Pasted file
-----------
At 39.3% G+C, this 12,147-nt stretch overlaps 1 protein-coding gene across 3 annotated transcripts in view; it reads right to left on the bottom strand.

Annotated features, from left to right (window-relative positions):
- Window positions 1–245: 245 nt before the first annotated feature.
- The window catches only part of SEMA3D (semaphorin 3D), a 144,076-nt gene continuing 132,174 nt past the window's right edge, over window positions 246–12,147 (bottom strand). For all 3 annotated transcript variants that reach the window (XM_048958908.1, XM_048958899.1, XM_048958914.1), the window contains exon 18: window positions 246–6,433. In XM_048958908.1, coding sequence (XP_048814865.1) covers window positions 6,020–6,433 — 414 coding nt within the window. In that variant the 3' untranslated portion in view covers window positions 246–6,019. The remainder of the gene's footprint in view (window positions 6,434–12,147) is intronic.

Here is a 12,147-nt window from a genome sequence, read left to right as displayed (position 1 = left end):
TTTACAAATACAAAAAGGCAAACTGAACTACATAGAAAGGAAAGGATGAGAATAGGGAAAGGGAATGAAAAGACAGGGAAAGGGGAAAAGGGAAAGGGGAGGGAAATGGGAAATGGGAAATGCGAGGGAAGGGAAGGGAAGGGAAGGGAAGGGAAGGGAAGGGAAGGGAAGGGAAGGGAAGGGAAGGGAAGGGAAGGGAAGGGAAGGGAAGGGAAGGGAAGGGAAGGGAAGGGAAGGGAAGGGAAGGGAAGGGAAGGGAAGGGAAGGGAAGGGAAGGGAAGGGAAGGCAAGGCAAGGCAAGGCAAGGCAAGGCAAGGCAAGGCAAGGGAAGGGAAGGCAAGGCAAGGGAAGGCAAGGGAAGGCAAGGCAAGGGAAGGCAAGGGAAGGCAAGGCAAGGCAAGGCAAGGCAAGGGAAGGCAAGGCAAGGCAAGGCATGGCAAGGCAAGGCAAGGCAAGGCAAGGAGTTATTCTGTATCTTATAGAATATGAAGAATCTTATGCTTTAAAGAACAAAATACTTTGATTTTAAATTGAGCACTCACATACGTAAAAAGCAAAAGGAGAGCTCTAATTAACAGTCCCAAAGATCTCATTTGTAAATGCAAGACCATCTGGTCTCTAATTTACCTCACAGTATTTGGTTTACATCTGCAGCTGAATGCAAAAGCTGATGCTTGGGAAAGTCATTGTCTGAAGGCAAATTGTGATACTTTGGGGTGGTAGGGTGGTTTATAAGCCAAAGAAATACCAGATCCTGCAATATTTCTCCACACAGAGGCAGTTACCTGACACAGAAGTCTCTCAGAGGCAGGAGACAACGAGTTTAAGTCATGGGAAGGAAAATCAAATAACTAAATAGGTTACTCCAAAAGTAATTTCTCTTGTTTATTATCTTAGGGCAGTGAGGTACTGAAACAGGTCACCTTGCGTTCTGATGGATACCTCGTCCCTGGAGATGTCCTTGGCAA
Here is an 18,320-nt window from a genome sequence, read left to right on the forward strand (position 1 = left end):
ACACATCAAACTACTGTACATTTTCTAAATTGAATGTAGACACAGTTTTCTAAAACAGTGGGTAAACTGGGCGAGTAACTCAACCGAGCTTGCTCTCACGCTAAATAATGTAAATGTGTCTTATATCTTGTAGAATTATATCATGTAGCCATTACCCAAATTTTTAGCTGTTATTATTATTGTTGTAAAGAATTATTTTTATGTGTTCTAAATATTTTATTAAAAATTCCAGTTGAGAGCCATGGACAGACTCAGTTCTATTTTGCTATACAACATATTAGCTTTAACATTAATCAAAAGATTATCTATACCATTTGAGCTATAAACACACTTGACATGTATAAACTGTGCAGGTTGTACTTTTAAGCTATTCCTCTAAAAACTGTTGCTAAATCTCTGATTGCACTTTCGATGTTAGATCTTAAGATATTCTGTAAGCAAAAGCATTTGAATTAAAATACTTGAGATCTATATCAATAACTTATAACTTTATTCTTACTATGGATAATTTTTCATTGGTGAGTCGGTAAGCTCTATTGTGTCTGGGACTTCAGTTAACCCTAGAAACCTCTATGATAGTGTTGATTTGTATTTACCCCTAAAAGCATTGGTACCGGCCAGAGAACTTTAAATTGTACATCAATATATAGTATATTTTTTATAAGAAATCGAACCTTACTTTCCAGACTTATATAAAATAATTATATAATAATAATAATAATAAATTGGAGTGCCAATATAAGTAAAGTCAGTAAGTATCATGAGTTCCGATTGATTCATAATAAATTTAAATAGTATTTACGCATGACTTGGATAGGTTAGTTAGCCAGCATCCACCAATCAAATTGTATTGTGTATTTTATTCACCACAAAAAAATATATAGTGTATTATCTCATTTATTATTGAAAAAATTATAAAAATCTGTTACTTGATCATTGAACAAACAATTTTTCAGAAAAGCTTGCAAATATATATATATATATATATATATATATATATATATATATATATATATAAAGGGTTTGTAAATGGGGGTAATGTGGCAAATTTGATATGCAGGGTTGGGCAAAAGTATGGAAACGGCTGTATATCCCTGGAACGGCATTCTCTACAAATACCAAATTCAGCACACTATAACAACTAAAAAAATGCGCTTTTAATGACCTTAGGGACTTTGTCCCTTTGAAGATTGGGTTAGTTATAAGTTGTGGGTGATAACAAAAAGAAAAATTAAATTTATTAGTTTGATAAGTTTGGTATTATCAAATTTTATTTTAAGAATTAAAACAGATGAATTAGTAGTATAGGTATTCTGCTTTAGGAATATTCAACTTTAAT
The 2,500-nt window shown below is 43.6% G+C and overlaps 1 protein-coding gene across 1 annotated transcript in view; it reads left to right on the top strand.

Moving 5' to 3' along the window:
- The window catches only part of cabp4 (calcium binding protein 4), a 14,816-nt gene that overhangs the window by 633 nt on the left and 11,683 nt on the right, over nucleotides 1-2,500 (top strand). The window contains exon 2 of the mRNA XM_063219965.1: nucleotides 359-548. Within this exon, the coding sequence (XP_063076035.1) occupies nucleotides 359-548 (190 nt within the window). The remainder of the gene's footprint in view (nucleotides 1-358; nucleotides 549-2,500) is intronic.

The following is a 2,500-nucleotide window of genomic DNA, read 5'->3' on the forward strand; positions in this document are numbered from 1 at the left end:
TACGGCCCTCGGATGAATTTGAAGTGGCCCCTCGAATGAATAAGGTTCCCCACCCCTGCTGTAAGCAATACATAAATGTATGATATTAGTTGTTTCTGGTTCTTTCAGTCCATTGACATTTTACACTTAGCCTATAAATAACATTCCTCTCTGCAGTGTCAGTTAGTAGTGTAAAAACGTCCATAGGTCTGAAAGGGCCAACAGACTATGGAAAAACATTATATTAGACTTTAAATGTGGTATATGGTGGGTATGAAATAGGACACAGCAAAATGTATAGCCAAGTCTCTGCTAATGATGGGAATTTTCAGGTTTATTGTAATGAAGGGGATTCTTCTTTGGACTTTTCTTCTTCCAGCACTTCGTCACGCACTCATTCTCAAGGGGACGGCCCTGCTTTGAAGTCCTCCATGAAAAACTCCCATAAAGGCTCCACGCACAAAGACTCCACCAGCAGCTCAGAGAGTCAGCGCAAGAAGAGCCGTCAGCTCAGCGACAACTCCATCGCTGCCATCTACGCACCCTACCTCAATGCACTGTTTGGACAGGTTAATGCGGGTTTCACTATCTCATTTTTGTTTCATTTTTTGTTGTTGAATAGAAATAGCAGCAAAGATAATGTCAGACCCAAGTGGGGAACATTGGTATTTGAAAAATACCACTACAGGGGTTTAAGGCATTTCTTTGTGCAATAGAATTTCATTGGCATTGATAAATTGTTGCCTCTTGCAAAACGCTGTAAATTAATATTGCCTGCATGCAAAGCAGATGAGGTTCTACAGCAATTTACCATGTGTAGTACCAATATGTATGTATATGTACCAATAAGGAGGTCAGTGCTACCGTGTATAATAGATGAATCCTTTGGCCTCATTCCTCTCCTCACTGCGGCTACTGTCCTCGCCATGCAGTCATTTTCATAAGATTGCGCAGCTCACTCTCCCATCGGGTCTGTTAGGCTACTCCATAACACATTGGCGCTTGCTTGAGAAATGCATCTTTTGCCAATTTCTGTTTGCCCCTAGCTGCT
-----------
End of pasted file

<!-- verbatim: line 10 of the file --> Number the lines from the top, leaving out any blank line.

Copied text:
Moving 5' to 3' along the window: